Magazine article Information Today

Beyond Boundaries: AALL Meets in Texas

Magazine article Information Today

Beyond Boundaries: AALL Meets in Texas

Article excerpt

The eyes of Texas were on law librarians at the American Association of Law Libraries' (AALL; aallnet.org) 107th Annual Meeting & Conference, held in San Antonio July 12-15,2014. The event brought slightly more than 2,000 attendees and exhibitors to town. With the Alamo only a few blocks from the Henry B. Gonzales Convention Center and Spanish as commonly heard on the streets as English, the conference theme, Beyond Boundaries, suited the venue very well.

Keynote speaker Andrew Keen, author of Digital Vertigo: How Today's Online Social Revolution Is Dividing, Diminishing, and Disorienting Us, began the conference on a pessimistic note. "I'm here to ruin your morning," he said. He didn't succeed, but he did raise some concerns that are applicable for all information professionals, not just for law librarians.

Keen is skeptical about people becoming more creative by getting beyond boundaries, which was in direct contradiction to sentiments expressed by AALL president Steven Anderson in his introductory remarks. Keen is also disappointed that the technological revolution that promised total equality--a diminution, if not outright destruction, of boundaries--has not happened. Instead, new boundaries such as Google, Facebook, and our personal networks dominate our online experiences. Google, he said, "is doing away with libraries." Noting the increasing inclination of lawyers to do their own searches, Keen concluded that law libraries are doomed. But not, he added, law librarians. It's his belief that if librarians leverage their curatorial skills and become more entrepreneurial, they will thrive. His final thought was that since the old institutions don't work, librarians need to reinvent the concept of expertise and look at how the "Internet of People" can connect with the Internet of Things.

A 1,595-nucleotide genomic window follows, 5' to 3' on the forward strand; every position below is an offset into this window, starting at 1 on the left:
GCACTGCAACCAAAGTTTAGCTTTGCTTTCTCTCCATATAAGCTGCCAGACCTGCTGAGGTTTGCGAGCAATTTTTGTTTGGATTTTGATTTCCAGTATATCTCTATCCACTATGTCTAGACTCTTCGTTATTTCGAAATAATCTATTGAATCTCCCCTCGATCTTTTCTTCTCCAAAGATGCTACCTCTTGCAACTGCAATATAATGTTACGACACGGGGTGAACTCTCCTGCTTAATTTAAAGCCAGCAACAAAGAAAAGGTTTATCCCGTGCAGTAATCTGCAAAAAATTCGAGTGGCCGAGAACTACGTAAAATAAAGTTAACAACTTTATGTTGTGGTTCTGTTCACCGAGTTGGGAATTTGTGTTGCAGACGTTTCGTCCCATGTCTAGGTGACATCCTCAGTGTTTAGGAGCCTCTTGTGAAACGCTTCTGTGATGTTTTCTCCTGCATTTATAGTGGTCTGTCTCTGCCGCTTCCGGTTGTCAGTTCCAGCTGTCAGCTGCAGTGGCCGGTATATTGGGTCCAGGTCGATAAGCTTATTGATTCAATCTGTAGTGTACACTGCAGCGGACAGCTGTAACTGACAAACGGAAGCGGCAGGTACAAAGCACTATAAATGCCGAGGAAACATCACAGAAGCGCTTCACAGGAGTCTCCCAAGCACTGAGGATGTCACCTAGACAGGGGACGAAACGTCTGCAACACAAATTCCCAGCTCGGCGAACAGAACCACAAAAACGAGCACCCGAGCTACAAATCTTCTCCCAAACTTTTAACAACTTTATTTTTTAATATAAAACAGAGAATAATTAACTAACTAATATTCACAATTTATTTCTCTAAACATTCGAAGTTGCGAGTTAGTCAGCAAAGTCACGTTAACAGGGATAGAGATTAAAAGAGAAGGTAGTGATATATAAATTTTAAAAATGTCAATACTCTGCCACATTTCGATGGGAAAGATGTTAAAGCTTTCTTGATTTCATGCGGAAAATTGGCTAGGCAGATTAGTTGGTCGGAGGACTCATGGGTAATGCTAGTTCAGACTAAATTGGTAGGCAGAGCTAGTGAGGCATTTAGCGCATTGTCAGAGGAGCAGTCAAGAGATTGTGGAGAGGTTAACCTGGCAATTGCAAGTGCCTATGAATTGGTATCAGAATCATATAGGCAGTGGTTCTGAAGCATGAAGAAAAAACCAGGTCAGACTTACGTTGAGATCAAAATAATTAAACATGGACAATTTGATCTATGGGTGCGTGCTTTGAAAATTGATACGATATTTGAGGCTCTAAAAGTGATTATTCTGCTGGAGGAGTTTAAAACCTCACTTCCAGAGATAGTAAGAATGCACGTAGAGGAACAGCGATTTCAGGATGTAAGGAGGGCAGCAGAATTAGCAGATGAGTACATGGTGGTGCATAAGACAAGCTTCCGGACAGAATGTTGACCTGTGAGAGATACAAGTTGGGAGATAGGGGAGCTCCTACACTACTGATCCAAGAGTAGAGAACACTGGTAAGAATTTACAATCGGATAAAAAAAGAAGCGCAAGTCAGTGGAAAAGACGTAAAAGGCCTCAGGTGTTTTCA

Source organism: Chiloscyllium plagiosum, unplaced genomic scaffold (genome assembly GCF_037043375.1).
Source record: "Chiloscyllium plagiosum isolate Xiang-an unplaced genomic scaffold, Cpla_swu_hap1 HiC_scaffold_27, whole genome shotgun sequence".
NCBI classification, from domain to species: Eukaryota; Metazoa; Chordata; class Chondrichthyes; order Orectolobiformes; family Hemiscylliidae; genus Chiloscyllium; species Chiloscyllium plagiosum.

Yellow Rose of Texas

Most of the sessions at AALL were traditionally formal presentations. As in past years, kiosks scattered throughout the conference center offered attendees the option of printing out interesting papers. However, this year, fewer presenters submitted their papers to AALL, putting the usefulness of the kiosks into question.

Law librarians are deeply enmeshed in legal research, of course, but recently they've been drawn into business research as well. A particularly interesting session focused on competitive intelligence, a topic gaining ground now that law firms increasingly compete for business. Gathering data on other law firms and their lawyers and on potential customers, including cities, is only part of the job. …

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